SEIU settles dispute with Unite Here, turns its attention to breakaway group

The Service Employees International Union (SEIU) has settled a long-running dispute with a rival union but continues to fight leaders of a breakaway labor group.

SEIU ended a two-year conflict on Monday with Unite Here, a hotel and garment worker union.

Under the agreement, Unite Here will have exclusive jurisdiction to organize in the hotel and gaming industries while there will be “a level playing field” for both SEIU and Unite Here in the food-service industry, according to Unite Here President John Wilheim.

Some financial assets and New York City real estate will go back to Unite Here, while ownership of the Amalgamated Bank will be transferred to Workers United, which is affiliated with SEIU.

New SEIU President Mary Kay Henry had pledged to end the dispute when she took over leadership of the union this year, and the decision marks a change from the leadership of former SEIU President Andy Stern, who had asked Unite Here members to break off and join the SEIU.

Henry said SEIU needs to concentrate its efforts on helping to improve the economy and assist those workers without union representation.

“We agree that we cannot be spending our time fighting one another over workers who are already represented when there are far too many people who want and need a voice on the job. Our resources and our attention must be put toward solutions for the crisis workers face right now,” Henry said in a statement Monday.

Unite Here President John Wilheim was more celebratory, having been able to fend off the challenge from the much bigger SEIU.

“As a result of the above jurisdictional and financial terms, Unite Here is in a strong position to represent our members effectively and to bring hope to non-union workers in our industries,” Wilheim said in a statement Monday. “We have won back our union.”

SEIU is still engaged in a separate internal labor battle with the National Union of Healthcare Workers (NUHW).

Based in California, NUHW was formed after its local leaders were ousted in January 2009 from SEIU after the national labor group placed the state affiliate under trusteeship.

SEIU accuses the new union of trying to win away members.

“NUHW is continuing their campaign to attack our union and threaten our members’ economic security. They are trying to raid our members in Kaiser and other units throughout California,” said Michelle Ringuette, an SEIU spokeswoman.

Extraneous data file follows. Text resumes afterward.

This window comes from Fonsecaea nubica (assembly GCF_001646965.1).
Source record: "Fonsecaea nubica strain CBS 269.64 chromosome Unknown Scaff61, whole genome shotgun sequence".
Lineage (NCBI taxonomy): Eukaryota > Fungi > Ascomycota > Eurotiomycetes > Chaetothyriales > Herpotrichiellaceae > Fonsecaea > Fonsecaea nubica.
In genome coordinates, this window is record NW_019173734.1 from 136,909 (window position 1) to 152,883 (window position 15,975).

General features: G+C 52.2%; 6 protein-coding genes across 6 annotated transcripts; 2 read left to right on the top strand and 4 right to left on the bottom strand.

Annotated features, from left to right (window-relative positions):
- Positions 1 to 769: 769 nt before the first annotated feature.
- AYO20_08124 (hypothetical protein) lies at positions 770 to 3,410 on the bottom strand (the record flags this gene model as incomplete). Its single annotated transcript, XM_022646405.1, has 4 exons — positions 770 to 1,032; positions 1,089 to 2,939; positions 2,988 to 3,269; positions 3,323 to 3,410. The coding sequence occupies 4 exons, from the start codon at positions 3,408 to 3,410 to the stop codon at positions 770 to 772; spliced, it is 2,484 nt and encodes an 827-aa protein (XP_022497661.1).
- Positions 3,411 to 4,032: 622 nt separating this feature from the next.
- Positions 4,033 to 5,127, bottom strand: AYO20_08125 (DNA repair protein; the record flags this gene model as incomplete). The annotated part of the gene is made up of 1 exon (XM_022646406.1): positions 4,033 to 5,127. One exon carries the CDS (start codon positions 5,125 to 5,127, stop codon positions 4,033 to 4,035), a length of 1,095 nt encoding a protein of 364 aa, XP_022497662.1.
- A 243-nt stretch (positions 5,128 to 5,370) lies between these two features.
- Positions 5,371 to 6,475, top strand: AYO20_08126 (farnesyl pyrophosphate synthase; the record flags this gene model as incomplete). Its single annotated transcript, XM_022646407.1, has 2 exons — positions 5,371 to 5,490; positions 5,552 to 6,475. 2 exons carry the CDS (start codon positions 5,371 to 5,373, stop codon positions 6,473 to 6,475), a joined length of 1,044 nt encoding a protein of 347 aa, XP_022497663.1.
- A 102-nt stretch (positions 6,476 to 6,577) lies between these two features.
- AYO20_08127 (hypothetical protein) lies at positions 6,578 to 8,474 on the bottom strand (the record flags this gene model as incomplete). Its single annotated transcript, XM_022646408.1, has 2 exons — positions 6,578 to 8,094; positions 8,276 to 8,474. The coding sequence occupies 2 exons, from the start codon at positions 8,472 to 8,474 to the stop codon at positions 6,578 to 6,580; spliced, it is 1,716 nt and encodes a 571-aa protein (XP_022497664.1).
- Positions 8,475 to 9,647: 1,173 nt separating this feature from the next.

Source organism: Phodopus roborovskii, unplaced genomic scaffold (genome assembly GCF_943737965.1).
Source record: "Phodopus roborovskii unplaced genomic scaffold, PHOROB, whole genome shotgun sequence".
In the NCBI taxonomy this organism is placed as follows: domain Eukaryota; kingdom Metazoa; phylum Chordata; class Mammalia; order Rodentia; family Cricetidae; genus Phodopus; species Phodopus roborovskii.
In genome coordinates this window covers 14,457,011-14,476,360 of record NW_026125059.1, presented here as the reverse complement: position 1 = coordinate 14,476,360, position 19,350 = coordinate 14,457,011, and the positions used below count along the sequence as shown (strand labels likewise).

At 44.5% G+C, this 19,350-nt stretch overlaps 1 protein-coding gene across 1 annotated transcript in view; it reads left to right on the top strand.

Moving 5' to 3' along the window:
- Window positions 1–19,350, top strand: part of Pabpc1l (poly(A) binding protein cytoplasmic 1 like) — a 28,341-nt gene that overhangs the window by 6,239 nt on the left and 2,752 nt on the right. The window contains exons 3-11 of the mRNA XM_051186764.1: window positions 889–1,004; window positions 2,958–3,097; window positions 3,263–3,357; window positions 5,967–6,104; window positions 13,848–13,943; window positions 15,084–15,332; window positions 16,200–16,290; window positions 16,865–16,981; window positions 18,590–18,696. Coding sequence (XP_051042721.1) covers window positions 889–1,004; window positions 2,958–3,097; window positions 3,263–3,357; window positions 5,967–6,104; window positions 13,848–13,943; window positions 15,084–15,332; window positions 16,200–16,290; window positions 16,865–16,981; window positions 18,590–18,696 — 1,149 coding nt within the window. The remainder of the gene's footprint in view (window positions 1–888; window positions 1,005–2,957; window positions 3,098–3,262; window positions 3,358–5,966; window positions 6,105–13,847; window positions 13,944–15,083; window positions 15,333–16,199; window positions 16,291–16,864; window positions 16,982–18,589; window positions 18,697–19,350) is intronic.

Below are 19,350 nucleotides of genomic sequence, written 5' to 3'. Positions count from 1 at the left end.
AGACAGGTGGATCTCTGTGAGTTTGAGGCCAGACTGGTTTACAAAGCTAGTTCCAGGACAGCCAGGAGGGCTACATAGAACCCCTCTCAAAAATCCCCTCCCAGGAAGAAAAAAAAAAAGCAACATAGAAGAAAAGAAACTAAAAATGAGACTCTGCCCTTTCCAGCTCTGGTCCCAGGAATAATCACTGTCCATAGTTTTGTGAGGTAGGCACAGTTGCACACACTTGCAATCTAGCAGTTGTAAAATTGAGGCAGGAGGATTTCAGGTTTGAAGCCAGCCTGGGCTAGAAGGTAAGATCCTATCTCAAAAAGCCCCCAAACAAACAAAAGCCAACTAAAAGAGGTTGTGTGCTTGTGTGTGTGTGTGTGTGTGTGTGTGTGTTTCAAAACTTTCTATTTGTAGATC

NUHW President Sal Rosselli disagreed, saying his union was not raiding SEIU members but rather it was “SEIU members trying to liberate themselves from SEIU. We are holding elections and tens of thousands of folks are voting for us.”

Rosselli argues that SEIU’s decision to reach a deal with Unite Here bolsters NUHW’s efforts to break away.

“We are just very happy that Unite Here beat back SEIU’s takeover of them. This is Mary Kay Henry giving up and reversing SEIU’s attempt of a hostile takeover and giving them back all their resources,” Rosselli said.

The sometimes nasty dispute with Unite Here served as a distraction to SEIU, which is one of the most politically aggressive unions in the country.

Sodexo, a huge food service company, used SEIU’s bad press to counter an SEIU organizing campaign. It also led to charges against SEIU that it was disrespecting worker rights at the same time it was lobbying heavily for the Employee Free Choice Act, legislation that would make union organizing much easier.

SEIU has won some battles against NUHW. In a court ruling earlier this year, SEIU was awarded $1.5 million after suing NUHW for using its resources to form the new group.

Ringuette said SEIU is still owed that award and that “there is no common ground with people who want to hurt our members.”

Rosselli said his union is appealing the court’s verdict to the federal level, which he estimates will take another year to run its course.

“For SEIU, our parent union, to take the decisionmaking authority away from workers and to put it in the hands of one person in Washington is not acceptable,” Rosselli said.